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Social security system in Languedoc
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Social security in Languedoc, France


Sécurité Sociale in LanguedocThe French social security system

La sécurite sociale (la Sécu for short) deserves praise for its all-encompassing reach (it covers health, pensions, unemployment benefit, maternity benefit, child benefit and a host of other handouts).


However, it gets brickbats for its user-friendliness.


Finding your way through La Sécu when you arrive in France is one of the most tedious tasks you’re likely to face. The system is riddled with acronyms and abbreviations (URSSAF, CNAM, CRAM, CPAM, RAM, CMU and CAF are some of the common) which are incomprehensible to the newbie.


Figuring out exactly how to get into the system - and being referred from one unhelpful bureaucrat to another, as commonly happens - is, quite frankly, a pain in the backside.


The problem stems from the fact that everyone is covered by a different agency, according to their individual circumstances, so there is never a “one size fits all” approach you can follow (what worked for one person will not necessarily be relevant for another).


As a Brit, you are not automatically entitled to health cover or social security benefits in France (you can’t get the dole unless you have worked in France, nor if you are self-employed). And although you can enter France freely, if you cannot support yourself or your family, after three months you’ll be out on your ear (understandably, France is keen to avoid any extra charges on a system that is already massively in debt).


Getting into the system: practical steps

Start by contacting the CPAM French Health Insurance Advice Line on 0811 363 646 (open Monday to Friday, 9am – 6pm, it’s staffed by English speakers).


Top this up by reading the info on (most of it is in French but there are some English pages too) and on (some pages in English).


If you have two or more children, you may qualify for family allowance – see for details.


Going to the offices of the organisation in question can sometimes achieve better results than phone calls. Stand in front of a bureaucrat and use “pester power” to elicit the info you need. Don’t be fobbed off when they tell you “oh but you need to contact the CRAM/CNAM/CPAM/” or some such. Ask them to give you the phone number (and address) – better still, ask them to make the phone call for you.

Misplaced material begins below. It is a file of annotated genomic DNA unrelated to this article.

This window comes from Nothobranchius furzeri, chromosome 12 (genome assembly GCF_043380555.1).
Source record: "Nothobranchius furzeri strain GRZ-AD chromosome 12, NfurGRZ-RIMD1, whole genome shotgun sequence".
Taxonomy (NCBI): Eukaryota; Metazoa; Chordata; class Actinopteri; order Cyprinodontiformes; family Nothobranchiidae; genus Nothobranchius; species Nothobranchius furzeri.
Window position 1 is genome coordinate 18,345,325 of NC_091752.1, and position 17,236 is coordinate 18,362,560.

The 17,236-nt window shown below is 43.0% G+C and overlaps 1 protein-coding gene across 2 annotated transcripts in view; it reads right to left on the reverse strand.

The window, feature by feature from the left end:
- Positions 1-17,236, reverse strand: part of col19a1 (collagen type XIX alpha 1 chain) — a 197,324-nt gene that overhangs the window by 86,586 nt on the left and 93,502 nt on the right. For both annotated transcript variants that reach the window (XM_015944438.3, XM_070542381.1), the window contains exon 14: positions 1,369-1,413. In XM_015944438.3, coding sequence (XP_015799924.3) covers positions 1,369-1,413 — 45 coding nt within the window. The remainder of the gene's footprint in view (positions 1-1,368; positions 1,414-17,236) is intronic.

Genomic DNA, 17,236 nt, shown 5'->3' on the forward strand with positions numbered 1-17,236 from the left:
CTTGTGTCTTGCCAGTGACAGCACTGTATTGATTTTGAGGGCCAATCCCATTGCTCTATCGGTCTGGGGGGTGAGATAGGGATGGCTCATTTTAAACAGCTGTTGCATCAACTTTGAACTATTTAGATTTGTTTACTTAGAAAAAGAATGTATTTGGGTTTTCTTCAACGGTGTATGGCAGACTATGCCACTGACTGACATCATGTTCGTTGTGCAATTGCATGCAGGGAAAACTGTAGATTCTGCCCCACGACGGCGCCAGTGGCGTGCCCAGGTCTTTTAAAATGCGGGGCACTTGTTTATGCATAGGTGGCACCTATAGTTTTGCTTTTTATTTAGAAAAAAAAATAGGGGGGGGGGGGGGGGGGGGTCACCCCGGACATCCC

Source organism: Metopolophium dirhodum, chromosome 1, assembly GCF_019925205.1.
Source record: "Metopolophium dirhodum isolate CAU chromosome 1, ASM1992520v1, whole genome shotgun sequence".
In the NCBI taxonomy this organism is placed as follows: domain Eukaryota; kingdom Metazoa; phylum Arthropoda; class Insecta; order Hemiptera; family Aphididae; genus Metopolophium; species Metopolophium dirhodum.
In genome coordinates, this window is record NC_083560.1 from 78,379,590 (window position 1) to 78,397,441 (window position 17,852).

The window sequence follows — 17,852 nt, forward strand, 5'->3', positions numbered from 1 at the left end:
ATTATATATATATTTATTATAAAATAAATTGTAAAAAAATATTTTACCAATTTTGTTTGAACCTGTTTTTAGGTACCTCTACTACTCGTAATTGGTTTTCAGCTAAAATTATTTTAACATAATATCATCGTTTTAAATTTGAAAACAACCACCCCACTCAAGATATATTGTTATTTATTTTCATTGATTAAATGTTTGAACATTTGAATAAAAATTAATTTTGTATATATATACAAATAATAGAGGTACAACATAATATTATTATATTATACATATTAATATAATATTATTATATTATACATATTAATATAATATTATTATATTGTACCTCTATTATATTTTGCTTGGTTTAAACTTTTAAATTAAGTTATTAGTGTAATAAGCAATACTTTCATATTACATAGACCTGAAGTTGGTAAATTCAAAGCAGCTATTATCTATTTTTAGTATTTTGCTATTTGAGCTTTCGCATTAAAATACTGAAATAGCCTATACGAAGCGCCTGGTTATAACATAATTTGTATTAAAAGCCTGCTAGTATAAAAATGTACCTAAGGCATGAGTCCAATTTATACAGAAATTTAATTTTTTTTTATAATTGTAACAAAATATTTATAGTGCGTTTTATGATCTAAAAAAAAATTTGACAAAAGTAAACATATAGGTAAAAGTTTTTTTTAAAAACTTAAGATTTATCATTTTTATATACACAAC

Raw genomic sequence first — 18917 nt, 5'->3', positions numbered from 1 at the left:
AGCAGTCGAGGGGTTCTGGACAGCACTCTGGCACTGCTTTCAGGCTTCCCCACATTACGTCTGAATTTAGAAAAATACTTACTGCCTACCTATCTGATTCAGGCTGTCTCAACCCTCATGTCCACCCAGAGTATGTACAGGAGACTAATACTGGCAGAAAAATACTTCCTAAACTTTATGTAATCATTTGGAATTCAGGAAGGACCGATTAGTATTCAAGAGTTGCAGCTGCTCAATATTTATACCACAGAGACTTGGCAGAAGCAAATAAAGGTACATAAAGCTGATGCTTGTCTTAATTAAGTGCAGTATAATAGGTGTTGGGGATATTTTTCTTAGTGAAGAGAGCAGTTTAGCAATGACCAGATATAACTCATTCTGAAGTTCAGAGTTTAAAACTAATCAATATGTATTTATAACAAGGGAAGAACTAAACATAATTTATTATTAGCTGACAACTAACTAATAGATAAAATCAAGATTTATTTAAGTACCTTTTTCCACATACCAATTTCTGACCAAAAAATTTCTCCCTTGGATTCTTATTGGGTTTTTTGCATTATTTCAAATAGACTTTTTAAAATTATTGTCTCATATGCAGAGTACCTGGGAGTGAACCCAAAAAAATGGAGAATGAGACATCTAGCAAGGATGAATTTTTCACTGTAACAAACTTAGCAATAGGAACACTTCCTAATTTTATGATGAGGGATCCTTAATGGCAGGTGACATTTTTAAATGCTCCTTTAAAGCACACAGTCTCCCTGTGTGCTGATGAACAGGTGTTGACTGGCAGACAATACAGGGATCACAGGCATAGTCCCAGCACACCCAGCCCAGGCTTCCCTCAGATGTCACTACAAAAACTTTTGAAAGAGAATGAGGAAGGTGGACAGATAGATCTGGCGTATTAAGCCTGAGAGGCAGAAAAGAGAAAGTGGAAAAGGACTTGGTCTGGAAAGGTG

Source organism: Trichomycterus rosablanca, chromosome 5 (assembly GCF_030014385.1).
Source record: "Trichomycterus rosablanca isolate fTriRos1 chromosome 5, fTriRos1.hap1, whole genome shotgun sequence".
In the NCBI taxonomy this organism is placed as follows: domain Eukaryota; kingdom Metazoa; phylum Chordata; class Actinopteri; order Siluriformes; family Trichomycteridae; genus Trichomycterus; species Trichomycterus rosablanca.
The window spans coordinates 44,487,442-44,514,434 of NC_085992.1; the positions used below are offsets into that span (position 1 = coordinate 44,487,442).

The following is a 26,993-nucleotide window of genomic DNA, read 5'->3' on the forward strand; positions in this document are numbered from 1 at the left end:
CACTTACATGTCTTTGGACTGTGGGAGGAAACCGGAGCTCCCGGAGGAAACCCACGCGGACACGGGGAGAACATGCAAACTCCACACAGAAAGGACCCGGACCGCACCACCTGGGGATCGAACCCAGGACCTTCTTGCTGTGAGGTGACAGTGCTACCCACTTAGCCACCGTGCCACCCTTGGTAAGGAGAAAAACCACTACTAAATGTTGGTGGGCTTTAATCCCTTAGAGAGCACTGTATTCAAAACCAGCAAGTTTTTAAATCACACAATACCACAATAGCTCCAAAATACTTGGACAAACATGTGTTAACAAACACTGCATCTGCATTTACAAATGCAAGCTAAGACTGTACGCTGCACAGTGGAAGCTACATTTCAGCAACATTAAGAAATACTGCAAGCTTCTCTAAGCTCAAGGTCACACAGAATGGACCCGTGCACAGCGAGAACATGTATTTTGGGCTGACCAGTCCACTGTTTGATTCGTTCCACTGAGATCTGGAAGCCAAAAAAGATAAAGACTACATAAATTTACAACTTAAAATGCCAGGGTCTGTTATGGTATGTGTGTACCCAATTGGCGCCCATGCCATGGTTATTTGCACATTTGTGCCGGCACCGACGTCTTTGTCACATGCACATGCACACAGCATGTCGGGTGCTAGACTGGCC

Buy a large folder and keep in it every single piece of paperwork you could possibly need (copies of birth certificates, passports, National Insurance numbers, details of any UK pension schemes, benefits previously received). You will then add all the other pieces of paper that you’ll quickly accumulate, as you enter the French system!


Make this your mantra: “Le français n’est pas ma langue maternelle, j’ai du mal a comprendre, pourriez-vous m’aider, s’il vous plait?” (French is not my mother tongue, I find it difficult to understand, could you help me, please?)


Remember: you have to be in it to win it. Once you’ve gone through the pain of admission, it’s all gain.

Those abbreviations – what do they mean?

URSSAF: a network of private organizations who collect the employee and employer social security contributions which finance the French social security system.

CSG (Contribution Sociale Généralisée, meaning General Social Contribution, a salary deduction collected by URSSAF for the French Minister of Economy, Industry and Employment

CRDS (Contribution au Remboursement de la Dette Sociale, a contribution for the repayment of the French social security deficit (also collected by URSSAF).

CNAM (Caisse Nationale d'Assurance Maladie): part of the Ministry of Health and Social Security, responsible for ensuring that social security policy is carried out on a national level.

CRAM (Caisse Régionale d'Assurance Maladie: regional sickness insurance fund offices which deal with questions regarding accidents at work and retirement and coordinate the actions of local social security offices (see below).

CPAM (Caisse Primaire d'Assurance Maladie): local social security offices (there are over 100 in the country, with at least one for each department) which handle general questions and reimbursements.

CMU (Couverture Maladie Universelle): the agency which covers those on a low wage.

CAF (Caisse Nationale d’Allocations Familiales): family benefit agency





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